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Courtesy of St. Clair Hospital

Andy Kiser, M.D., MBA, is chief of cardiac surgery at St. Clair Hospital.

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Unlike other years, many of the local and regional hospitals have put the annual events surrounding American Heart Month this February aside because of the global COVID-19 pandemic.

However, St. Clair Hospital’s Andy Kiser, M.D., MBA, chief of cardiac surgery, is offering ways for heart patients to deal with the pandemic and urges all of them to not back away from continued heart care and exercise.

“COVID scared a lot of people,” Kiser said. “That kind of emotion can cause havoc, especially among higher-aged heart patients.”

The surgeon said heart-patients who were experiencing trouble balked or backed away from going to the doctor’s office or hospital because of fear.

“Our main concern is to make sure people with heart disease get the care they need,” the doctor said. “As for exercising, people can’t go as freely to the mall and walk as in the past. Some have had to find new ways to exercise to try and stay in shape.

“It’s a brave new world in creating one’s own way to exercise.”

Kiser said more people have been eating at home an extended period of time and that can help in controlling diet and the ingredients that go into a meal. He added the additional time spent closer with family should also have been helpful in terms of being surrounded by people who care and love each other and look out for the well-being of another.

Typically, American Heart Month is celebrated each February.

Every year, more than 600,000 Americans die from heart disease. The number one cause of deaths for most groups, heart disease affects all ages, genders, and ethnicities. Risk factors include high cholesterol, high blood pressure, smoking, diabetes and excessive alcohol use.

Some ways to take an active role in reducing the risk for heart disease is to eat a healthy diet, exercise and manage cholesterol and blood pressure.

Heart disease occurs when the arteries leading to the heart become clogged. Although heart disease has been around for thousands of years, we do know that many aspects of life can exacerbate risk factors and make people more prone to heart disease and heart failure.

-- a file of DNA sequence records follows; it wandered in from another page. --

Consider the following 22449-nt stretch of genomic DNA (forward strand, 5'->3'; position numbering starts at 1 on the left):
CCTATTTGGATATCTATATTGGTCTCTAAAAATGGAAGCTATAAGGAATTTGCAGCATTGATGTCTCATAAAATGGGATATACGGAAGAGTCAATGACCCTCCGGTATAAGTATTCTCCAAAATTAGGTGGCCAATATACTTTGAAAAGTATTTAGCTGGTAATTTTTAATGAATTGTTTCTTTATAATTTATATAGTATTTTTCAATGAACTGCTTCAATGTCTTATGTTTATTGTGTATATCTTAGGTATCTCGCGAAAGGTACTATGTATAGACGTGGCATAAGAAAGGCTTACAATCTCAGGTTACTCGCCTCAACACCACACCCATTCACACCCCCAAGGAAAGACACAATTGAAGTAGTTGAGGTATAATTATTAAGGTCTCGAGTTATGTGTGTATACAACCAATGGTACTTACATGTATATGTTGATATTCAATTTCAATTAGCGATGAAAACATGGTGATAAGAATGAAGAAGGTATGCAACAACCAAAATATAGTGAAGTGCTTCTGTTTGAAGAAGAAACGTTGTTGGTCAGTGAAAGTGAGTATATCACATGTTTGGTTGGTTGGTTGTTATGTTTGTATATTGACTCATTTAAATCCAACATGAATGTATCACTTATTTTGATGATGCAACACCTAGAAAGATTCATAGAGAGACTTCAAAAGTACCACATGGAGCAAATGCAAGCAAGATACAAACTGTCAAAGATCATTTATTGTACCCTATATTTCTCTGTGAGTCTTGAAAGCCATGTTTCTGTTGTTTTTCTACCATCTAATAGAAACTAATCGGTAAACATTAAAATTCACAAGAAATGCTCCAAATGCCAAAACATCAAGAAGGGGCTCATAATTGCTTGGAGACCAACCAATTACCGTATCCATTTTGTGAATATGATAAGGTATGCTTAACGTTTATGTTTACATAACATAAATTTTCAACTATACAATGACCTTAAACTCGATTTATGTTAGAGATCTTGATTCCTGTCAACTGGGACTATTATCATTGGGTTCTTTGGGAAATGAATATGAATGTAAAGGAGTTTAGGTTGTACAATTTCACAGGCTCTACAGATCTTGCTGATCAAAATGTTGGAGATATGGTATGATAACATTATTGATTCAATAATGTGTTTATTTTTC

One in four deaths in the United States is attributable to heart disease. Heart disease can impact everyone, however paying attention to prior health risks, activities and diet can help one reduce risk.

It has been suggested to celebrate American Heart Month, for all to spend time to learn about heart health risks, find your favorite heart-healthy activities and cook some healthy meals with your family.

Five heart healthy activities for heart health month

Get moving

The American Heart Association recommends at least 30 minutes of exercise most days of the week. Regular exercise can decrease stress levels while lowering the risk for high blood pressure, high cholesterol and diabetes.

Find some zen

Elevated stress levels are often found among patients with heart disease. Find what works to be able to lower daily stressors. Yoga helps de-stress and get people moving while helping to find peace and balance. Meditating and journaling are other great options.

Eat clean(er)

Loading up a plate with heart healthy foods will reap benefits for everyone. Maintaining a healthy weight is important for heart health and clean eating can help achieve that. Choose whole grains, lean meats and healthy fats while avoiding foods high in saturated fat, trans fat and cholesterol.

Moderate alcohol

Many studies have shown drinking in moderation, particularly antioxidant rich red wine, can promote heart health. Moderate drinking means one drink a day. Drinking in excess of that can cause more harm than good and lead to an increase in blood triglyceride levels which can result in high blood pressure, heart failure and obesity.

Check in with doctors

Scheduling annual checkups with a primary care practitioner is a good way to be proactive about heart health. Having blood pressure and cholesterol levels checked is also a good practice. Talking to doctors about any family history of heart disease is also encouraged.

St. Clair Hospital’s 2021 Cardiovascular Virtual Town Hall can be downloaded at: https://youtu.be/jvkNnDAC24Y.

Those interested in joining the Be Local Network can contact Chris Slota at 724-225-1326 or by email at chris@belocal.net. Discount cards are available at the Observer-Reporter and Almanac office, 122 S. Main St., Washington.

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